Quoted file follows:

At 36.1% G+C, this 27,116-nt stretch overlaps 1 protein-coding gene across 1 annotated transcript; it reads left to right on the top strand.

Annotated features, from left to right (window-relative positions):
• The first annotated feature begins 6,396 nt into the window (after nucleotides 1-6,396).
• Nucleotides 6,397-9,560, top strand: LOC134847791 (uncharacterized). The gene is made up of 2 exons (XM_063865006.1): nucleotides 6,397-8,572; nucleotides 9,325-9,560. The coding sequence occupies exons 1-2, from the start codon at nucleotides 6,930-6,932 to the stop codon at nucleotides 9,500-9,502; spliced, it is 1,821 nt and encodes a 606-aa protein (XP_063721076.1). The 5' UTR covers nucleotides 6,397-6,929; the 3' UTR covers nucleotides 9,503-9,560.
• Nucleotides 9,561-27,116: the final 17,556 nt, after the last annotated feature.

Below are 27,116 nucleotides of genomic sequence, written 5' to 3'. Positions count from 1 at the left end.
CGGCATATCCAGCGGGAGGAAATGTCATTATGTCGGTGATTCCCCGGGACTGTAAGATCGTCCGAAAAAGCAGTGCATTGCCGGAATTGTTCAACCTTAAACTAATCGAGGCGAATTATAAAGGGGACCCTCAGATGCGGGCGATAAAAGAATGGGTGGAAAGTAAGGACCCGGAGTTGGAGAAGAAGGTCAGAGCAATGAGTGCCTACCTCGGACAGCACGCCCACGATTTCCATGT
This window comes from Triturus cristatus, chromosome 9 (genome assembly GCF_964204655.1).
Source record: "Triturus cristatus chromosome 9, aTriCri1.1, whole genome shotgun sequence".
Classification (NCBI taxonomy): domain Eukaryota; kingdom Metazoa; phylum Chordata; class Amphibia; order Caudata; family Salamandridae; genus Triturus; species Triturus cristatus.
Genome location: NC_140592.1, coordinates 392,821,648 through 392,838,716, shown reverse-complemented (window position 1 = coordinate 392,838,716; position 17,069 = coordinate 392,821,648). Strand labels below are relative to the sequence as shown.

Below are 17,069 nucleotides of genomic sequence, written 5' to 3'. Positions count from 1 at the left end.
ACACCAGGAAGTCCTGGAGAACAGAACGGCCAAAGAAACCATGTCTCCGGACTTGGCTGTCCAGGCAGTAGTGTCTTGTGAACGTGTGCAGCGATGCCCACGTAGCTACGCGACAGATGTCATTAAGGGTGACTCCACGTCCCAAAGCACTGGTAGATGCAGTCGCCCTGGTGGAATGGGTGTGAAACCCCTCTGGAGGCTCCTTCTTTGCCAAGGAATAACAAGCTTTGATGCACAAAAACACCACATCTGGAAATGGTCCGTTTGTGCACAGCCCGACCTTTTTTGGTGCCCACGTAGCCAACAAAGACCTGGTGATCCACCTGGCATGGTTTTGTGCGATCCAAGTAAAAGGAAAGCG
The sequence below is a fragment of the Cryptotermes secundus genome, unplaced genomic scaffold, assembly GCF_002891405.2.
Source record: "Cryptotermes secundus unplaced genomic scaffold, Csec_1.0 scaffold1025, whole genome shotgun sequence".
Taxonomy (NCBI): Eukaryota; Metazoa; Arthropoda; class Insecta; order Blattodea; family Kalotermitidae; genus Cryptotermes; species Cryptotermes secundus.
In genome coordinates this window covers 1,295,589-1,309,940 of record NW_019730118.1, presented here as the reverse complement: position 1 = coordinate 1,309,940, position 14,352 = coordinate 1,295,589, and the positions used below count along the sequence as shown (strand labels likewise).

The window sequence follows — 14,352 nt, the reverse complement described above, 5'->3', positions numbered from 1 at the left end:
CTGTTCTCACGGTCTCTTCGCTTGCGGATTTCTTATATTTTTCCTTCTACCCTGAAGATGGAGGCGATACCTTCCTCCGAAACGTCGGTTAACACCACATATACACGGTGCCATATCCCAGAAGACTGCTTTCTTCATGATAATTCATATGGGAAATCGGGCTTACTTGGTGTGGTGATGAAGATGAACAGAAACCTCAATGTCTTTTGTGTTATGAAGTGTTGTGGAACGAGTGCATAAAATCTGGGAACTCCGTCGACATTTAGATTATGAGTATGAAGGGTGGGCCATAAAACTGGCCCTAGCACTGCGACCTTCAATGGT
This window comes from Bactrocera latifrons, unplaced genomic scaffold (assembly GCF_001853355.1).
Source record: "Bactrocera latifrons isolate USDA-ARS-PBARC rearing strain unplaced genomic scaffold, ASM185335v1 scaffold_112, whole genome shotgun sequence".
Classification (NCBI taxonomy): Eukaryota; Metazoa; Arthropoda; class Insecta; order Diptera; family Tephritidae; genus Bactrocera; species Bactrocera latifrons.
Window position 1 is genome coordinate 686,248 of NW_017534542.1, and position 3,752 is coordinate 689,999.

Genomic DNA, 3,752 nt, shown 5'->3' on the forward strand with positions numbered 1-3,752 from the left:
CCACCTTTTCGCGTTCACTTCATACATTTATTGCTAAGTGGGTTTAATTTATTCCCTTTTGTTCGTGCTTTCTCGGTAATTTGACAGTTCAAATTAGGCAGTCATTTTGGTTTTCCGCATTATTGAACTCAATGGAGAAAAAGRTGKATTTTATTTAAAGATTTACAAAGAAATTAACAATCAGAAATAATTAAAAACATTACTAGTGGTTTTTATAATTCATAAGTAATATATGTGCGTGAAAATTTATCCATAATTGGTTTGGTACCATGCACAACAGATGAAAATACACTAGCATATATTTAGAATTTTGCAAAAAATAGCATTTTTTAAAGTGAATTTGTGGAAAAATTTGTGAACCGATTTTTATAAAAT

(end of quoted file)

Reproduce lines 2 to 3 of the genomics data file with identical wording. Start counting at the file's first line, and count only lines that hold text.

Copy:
Annotated features, from left to right (window-relative positions):
• The first annotated feature begins 6,396 nt into the window (after nucleotides 1-6,396).